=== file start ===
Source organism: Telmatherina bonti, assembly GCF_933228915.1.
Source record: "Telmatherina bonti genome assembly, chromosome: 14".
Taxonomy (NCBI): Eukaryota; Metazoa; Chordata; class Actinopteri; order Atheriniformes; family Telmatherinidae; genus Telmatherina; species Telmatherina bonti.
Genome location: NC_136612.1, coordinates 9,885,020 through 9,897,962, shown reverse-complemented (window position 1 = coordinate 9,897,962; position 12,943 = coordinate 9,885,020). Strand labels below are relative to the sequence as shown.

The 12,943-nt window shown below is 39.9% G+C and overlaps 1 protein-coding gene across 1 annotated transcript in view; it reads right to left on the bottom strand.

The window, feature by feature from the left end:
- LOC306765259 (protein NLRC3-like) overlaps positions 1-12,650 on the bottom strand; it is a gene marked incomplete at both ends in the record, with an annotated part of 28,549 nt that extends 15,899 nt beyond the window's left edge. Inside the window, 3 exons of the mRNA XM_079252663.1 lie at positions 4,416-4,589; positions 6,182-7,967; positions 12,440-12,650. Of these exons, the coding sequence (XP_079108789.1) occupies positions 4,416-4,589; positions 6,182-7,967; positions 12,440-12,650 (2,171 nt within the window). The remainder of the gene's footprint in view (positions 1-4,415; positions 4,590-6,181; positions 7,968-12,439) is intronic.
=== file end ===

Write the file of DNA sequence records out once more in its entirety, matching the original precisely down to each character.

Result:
Source organism: Telmatherina bonti, assembly GCF_933228915.1.
Source record: "Telmatherina bonti genome assembly, chromosome: 14".
Taxonomy (NCBI): Eukaryota; Metazoa; Chordata; class Actinopteri; order Atheriniformes; family Telmatherinidae; genus Telmatherina; species Telmatherina bonti.
Genome location: NC_136612.1, coordinates 9,885,020 through 9,897,962, shown reverse-complemented (window position 1 = coordinate 9,897,962; position 12,943 = coordinate 9,885,020). Strand labels below are relative to the sequence as shown.

The 12,943-nt window shown below is 39.9% G+C and overlaps 1 protein-coding gene across 1 annotated transcript in view; it reads right to left on the bottom strand.

The window, feature by feature from the left end:
- LOC306765259 (protein NLRC3-like) overlaps positions 1-12,650 on the bottom strand; it is a gene marked incomplete at both ends in the record, with an annotated part of 28,549 nt that extends 15,899 nt beyond the window's left edge. Inside the window, 3 exons of the mRNA XM_079252663.1 lie at positions 4,416-4,589; positions 6,182-7,967; positions 12,440-12,650. Of these exons, the coding sequence (XP_079108789.1) occupies positions 4,416-4,589; positions 6,182-7,967; positions 12,440-12,650 (2,171 nt within the window). The remainder of the gene's footprint in view (positions 1-4,415; positions 4,590-6,181; positions 7,968-12,439) is intronic.